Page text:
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Question #88563 posted on 12/13/2016 11:16 a.m.
Q:

Dear 100 Hour Board,

Why is the sun a blackbody and doesn't just emit hydrogen spectral lines?

-Dallin

A:

Dear Dallin,

Well, this question reached 100 hours and no one has tackled it yet, so I'll tell you the little bit I know.

As you said, we characterize the sun as a blackbody. A blackbody is a physical body that is a perfect absorber and emitter of radiation. And the radiation that a blackbody emits is known as blackbody radiation, and blackbody radiation is solely dependent on temperature, not the chemical makeup of the blackbody. The sun emits blackbody radiation that peaks in the central, yellow-green region, and also UV radiation, which is why we wear sunscreen. However, the sun is not a perfect blackbody. Nothing is ideal in science, and the sun is no exception. It's not a perfect absorber of radiation, and it's not a perfect emitter, but it's close. As to why it is? I'm not completely sure.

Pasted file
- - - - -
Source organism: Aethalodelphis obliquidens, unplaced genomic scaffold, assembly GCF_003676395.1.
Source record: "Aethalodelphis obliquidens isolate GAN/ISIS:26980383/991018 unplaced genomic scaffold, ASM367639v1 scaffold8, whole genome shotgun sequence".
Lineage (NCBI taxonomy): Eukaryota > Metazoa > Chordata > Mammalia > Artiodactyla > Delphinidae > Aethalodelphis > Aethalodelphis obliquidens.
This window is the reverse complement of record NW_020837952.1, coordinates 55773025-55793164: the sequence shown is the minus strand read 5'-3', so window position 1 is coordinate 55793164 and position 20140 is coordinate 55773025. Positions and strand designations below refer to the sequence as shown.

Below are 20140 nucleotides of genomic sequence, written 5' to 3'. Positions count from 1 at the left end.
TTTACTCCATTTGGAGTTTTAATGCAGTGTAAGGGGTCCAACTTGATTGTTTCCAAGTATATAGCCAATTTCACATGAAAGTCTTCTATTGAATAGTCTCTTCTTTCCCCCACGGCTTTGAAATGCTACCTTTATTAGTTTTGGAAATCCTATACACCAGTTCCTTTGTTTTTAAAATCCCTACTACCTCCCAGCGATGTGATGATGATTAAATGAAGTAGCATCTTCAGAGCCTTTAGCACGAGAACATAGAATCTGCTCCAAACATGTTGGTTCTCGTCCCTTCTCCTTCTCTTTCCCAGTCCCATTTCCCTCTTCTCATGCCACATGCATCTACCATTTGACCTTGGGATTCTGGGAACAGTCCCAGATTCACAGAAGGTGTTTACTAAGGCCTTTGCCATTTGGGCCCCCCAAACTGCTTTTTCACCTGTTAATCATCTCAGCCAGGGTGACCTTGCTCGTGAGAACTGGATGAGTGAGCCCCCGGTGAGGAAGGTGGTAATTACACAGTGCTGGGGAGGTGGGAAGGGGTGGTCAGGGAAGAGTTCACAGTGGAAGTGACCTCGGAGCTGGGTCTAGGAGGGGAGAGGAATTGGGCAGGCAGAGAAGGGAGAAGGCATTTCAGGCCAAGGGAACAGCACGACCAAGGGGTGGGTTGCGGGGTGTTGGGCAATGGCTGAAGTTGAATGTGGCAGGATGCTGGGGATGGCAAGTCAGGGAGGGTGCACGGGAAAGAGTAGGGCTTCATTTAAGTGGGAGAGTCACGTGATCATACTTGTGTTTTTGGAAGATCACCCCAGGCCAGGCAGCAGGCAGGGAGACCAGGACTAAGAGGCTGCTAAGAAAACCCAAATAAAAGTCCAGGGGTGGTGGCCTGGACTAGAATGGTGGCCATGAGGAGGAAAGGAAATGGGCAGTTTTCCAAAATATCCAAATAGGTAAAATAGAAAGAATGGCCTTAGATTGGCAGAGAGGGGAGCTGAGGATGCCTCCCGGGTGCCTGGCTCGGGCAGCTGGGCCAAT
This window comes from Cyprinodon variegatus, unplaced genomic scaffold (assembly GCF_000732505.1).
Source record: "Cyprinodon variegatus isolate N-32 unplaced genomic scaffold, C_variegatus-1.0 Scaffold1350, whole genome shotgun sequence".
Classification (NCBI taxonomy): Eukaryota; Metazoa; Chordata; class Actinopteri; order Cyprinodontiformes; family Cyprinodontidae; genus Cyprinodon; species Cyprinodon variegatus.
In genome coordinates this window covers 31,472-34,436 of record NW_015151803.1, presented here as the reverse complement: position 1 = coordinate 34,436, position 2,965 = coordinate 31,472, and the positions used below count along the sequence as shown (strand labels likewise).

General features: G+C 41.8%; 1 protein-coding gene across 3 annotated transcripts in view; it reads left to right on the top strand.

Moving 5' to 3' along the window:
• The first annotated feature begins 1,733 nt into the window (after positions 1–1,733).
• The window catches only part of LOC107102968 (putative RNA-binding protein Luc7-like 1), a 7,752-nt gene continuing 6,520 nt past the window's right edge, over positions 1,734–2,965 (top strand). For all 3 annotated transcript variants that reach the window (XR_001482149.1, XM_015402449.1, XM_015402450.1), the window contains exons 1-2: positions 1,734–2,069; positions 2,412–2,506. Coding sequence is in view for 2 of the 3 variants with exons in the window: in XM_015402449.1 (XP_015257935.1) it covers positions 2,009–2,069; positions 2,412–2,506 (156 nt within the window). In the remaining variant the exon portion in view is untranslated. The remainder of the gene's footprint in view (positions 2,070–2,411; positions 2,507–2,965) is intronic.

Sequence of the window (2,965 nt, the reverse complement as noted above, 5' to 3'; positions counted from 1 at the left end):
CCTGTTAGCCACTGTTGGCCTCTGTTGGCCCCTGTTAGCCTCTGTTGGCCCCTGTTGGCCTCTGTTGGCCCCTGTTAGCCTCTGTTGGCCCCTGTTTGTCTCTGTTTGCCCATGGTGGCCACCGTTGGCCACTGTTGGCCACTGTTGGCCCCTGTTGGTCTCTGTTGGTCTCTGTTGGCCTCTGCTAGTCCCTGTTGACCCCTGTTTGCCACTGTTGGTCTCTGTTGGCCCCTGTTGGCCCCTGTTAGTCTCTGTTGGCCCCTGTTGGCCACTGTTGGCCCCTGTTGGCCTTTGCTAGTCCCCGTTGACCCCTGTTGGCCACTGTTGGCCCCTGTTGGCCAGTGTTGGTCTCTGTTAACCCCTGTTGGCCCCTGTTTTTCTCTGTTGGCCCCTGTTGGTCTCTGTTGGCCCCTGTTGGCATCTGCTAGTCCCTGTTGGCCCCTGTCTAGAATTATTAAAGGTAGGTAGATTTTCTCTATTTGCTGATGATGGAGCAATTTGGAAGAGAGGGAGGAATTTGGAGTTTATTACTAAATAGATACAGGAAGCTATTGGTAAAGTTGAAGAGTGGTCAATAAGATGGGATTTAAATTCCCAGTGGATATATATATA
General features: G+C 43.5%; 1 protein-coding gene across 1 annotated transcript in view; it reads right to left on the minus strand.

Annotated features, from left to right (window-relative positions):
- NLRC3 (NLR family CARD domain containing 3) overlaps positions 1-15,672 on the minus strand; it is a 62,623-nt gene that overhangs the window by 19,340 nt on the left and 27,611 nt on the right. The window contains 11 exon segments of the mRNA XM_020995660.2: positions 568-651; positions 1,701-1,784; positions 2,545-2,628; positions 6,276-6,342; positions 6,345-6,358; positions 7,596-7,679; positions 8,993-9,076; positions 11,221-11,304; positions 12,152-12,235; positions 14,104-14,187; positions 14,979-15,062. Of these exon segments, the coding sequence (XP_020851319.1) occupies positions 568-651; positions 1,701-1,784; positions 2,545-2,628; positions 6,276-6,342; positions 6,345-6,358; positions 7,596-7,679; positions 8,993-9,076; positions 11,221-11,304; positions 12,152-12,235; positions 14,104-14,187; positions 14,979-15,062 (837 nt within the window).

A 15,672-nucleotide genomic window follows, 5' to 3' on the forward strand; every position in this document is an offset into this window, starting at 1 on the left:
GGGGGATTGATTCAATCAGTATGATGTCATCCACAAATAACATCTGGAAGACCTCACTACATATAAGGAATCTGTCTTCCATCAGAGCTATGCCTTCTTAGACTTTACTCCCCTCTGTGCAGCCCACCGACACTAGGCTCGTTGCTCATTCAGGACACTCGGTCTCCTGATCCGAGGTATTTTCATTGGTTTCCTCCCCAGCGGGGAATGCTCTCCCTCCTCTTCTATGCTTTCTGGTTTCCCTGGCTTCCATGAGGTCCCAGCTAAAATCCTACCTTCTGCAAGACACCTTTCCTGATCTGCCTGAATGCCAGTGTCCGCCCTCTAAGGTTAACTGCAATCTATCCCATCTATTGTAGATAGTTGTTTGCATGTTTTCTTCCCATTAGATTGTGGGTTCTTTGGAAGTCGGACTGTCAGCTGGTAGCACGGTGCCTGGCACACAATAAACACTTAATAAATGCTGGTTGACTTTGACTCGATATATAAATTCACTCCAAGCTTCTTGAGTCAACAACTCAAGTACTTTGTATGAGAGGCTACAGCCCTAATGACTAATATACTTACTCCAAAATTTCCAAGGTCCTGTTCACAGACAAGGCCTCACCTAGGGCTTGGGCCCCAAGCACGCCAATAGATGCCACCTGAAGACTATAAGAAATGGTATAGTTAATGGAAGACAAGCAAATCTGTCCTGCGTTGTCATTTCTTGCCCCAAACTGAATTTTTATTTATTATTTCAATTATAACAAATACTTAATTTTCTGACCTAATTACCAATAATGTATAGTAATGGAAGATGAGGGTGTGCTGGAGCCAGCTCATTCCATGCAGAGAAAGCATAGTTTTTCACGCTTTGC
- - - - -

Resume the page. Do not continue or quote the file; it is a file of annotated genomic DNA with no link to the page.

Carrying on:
The sun is almost a perfect absorber of radiation because the solar atmosphere and gases around the sun essentially scatter all radiation until it is absorbed by the sun. I'm sure there are other reasons, but that's part of it. It's also near to a perfect emitter, but not quite. Here's a comparison of the radiation of a perfect blackbody, and the sun.

lol sun.gif(source)

As to the spectral lines, I'd refer you to the Fraunhofer lines, which are a set of spectral lines from the optical spectrum of the sun. The dark lines are caused by different elements, and as you said, more than just hydrogen spectral lines are seen. Studies of these lines have shown us that there are many different elements in the sun, and there are specifically atoms of many elements that exist as gases in the sun's atmosphere. This seems fairly logical to me, as we're never truly dealing with things that are purely made of, say, hydrogen. Also the sun is constantly fusing atoms together in it's core. We know that though the sun is about 76 percent hydrogen and 26 percent helium, it also contains trace amounts of other elements, like iron, carbon, oxygen, etc.

Anyway, I hope that helps a bit. Feel free to clarify in the corrections, physics people. I'm just a poor little biochemistry major.

Keep it real,
Sherpa Dave